September 23, 2006 Posted by | Uncategorized | Leave a comment

Tasers and Autistic Persons

The Telegraph Journal today reports that RCMP are reviewing the use of a Taser on a teenager at a party in Hampton. Two RCMP officers were investigating a noise complaint and claimed that one teenager refused to calm down despite several warnings and became “combative” and “resistant”. There is no indication of any other factors that might have been involved in the youth’s alleged combativeness. Anyone who has raised or cared for an autistic child for any length of time though will likely have seen “combative” or “resistant” behavior. Some autistic persons lack communication skills and understanding which can result in “resistant” or “combative” behavior in situations where they are overstimulated or overwhelmed particularly in a high stress situation involving strangers. Do a google web search using the words “taser” and “autistic” and you will find pages of stories involving the police use of tasers to subdue autistic persons, sometimes resulting in serious injuries and even death to the autistic person. Here are url’s for some examples:

http://tinyurl.com/l6qbf
http://tinyurl.com/fggp7
http://tinyurl.com/hg58y
http://tinyurl.com/jqoqg
http://tinyurl.com/em524

I have no idea what the RCMP and other NB police forces’ policies are on use of tasers and whether they take into account the possiblity that some intended recipients of taser fire might be autistic or have other mental challenges. But I am going to try and find out. If anyone knows what the policies are at present please feel free to offer your comments and information.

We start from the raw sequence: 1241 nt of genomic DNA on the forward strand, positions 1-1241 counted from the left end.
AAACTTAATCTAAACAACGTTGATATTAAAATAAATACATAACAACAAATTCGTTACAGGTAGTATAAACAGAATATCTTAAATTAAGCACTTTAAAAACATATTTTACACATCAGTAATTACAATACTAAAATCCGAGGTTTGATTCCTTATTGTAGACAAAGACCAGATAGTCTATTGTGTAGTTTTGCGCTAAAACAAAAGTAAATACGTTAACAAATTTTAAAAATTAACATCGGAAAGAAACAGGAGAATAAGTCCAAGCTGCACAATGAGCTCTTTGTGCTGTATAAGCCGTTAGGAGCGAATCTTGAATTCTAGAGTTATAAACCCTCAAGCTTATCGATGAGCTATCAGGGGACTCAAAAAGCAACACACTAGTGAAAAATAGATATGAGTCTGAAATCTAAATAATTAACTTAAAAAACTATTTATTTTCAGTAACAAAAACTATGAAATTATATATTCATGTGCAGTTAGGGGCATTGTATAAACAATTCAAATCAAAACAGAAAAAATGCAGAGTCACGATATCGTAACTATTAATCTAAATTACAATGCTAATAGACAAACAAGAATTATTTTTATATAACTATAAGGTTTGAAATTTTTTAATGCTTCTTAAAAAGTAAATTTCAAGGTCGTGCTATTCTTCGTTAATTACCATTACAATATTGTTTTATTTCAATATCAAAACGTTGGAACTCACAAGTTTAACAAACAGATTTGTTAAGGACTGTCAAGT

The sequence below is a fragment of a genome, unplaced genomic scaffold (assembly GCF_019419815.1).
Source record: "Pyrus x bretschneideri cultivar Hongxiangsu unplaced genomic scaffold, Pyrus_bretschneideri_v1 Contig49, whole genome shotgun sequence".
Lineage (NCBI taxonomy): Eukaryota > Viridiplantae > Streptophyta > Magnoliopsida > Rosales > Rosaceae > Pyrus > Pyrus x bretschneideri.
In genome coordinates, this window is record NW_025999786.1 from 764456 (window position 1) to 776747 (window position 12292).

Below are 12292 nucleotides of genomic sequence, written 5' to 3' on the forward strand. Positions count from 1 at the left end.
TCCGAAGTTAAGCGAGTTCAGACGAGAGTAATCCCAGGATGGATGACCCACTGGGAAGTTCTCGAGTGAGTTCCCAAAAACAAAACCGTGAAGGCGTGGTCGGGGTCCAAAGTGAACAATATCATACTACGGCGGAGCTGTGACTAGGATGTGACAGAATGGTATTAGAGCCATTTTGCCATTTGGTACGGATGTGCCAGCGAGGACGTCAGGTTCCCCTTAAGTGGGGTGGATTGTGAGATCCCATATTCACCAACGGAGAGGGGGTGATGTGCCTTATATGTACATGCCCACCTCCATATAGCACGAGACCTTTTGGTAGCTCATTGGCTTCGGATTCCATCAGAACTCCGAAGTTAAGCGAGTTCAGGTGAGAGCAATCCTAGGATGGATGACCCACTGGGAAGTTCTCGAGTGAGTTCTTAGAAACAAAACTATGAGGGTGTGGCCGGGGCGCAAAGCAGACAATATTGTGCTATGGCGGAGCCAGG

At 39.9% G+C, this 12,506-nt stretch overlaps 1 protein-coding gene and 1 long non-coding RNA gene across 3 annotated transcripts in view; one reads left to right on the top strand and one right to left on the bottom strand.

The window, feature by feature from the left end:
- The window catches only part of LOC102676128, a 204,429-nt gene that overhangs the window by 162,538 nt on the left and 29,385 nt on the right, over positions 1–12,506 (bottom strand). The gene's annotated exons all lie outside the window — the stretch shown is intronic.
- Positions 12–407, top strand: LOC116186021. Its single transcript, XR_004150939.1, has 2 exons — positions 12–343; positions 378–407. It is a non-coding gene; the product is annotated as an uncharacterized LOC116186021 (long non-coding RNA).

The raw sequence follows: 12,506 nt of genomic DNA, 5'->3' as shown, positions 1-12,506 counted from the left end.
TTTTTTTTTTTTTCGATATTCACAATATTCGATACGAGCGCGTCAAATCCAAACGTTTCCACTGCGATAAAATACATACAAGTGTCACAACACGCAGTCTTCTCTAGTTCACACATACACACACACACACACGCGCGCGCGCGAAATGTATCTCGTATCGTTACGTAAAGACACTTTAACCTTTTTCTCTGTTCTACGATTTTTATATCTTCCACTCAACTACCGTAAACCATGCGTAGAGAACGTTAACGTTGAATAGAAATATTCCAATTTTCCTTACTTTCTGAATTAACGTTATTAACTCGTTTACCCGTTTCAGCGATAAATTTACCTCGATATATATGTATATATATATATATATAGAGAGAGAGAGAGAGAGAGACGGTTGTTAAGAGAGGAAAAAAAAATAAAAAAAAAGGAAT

September 21, 2006 Posted by | Uncategorized | 1 Comment

NB Election 2006, Autism and Brad Green

I was happy to see the Liberal Party win last night. For me this was a one issue campaign. The Liberals made a solid commitment to educating autistic students by training 100 TA’s and Resource teachers a year for 4 years. Neither the Conservatives nor the NDP made any commitment to improve the life of autistic children or adults. The NDP did not even demonstrate any real awareness of the autism community or the needs of autistic children and adults. The victory of the Shawn Graham led Liberal party is a big win for autistic persons in New Brunswick.

All that being said, I had mixed feelings about the defeat of Brad Green in the Fredericton-Silverwood riding. Mr. Green was only Health Minister a short time before he committed to the funding of a dedicated autism team at the Stan Cassidy Centre. His decisive action will benefit many autistic children, saving some from serious self injurious and even life threatening behaviour. I thank you for that decisive action Mr. Green.

September 19, 2006 Posted by | Uncategorized | 4 Comments

Conor


My buddy, the reason I advocate for autism services in New Brunswick.


September 17, 2006 Posted by | Uncategorized | Leave a comment

Autism – Shawn Graham Liberals Sign On to Help


All three parties were asked during this campaign about what commitments they would make on behalf of autism in NB. If not during an election campaign when, if ever, would they make a commitment? Only the Shawn Graham Liberals responded with a specific commitment of $2.5 million including a commitment to train 100 TA’s and Resource teachers each year for the next 4 years. Last night in Miramichi Liberal leader Shawn Graham signed on the dotted line leaving no room for anyone to cast doubt on his party’s commitment to persons with autism.

The cast Shawn Graham is signing belongs to Autism Society President Lila Barry. The photos were taken by ASNB Miramichi Rep Geri Donahue. There is an interesting story behind how Lila broke her leg but I will leave that to her to comment on if she chooses.

September 17, 2006 Posted by | Uncategorized | 2 Comments

Memorable Team Lord Autism Comments

Team Lord has made some memorable though discouraging comments about autism over the past 7 years. Here are some of the more notorious:

Elvy Robichaud – “I have enough on my plate right now’

I don’t have a government position on it yet … I have enough on my plate right now as health minister with regional health authorities, introducing nurse practitioner legislation and community health centres. . . . There’s only so much we can do every day.”SJ Telegraph Journal, A1, Aug 28 2002